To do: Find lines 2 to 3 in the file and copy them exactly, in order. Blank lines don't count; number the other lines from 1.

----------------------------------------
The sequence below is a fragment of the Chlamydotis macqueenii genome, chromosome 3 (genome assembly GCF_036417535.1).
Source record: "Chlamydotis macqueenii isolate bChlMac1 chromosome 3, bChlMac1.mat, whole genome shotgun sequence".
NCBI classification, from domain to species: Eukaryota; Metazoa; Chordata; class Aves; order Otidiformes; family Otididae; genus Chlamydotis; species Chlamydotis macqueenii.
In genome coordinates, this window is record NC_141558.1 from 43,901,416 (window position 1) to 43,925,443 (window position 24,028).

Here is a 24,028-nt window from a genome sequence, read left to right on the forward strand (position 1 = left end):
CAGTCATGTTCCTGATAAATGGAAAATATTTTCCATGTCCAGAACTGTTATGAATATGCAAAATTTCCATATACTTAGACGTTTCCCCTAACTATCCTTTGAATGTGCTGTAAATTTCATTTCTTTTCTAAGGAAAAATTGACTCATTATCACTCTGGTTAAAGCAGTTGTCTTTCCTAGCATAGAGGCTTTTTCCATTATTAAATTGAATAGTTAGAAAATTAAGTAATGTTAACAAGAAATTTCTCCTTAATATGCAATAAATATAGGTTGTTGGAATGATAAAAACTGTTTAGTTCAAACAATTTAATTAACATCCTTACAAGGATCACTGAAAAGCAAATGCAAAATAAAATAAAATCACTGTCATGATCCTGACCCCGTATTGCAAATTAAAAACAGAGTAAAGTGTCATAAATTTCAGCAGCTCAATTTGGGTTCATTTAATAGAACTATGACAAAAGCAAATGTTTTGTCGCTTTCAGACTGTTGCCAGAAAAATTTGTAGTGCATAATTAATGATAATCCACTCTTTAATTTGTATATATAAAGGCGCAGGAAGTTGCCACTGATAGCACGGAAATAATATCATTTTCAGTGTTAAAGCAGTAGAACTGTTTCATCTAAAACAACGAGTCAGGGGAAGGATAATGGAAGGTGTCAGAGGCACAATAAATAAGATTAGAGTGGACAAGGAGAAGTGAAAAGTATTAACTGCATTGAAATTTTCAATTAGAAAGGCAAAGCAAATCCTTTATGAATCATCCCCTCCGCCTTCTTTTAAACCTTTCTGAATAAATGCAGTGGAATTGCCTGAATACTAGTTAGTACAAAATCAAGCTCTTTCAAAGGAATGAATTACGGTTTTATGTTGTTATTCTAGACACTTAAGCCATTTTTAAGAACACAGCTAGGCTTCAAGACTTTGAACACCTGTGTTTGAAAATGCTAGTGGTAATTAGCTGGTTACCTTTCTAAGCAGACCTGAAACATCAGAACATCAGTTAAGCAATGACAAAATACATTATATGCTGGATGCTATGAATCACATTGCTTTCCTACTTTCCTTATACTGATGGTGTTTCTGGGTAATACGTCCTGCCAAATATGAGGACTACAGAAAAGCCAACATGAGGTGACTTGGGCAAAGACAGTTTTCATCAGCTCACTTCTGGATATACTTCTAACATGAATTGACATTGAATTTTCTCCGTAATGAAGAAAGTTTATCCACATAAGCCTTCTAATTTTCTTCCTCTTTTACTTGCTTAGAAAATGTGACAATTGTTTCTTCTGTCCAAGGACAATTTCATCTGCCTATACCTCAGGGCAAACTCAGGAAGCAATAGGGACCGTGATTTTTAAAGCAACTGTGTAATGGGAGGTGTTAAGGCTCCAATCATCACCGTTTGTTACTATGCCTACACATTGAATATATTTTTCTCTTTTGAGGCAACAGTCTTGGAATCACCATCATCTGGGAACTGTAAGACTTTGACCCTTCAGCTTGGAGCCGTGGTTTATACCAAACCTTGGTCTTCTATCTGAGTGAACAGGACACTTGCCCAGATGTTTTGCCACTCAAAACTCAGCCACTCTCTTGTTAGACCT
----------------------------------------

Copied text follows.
Source record: "Chlamydotis macqueenii isolate bChlMac1 chromosome 3, bChlMac1.mat, whole genome shotgun sequence".
NCBI classification, from domain to species: Eukaryota; Metazoa; Chordata; class Aves; order Otidiformes; family Otididae; genus Chlamydotis; species Chlamydotis macqueenii.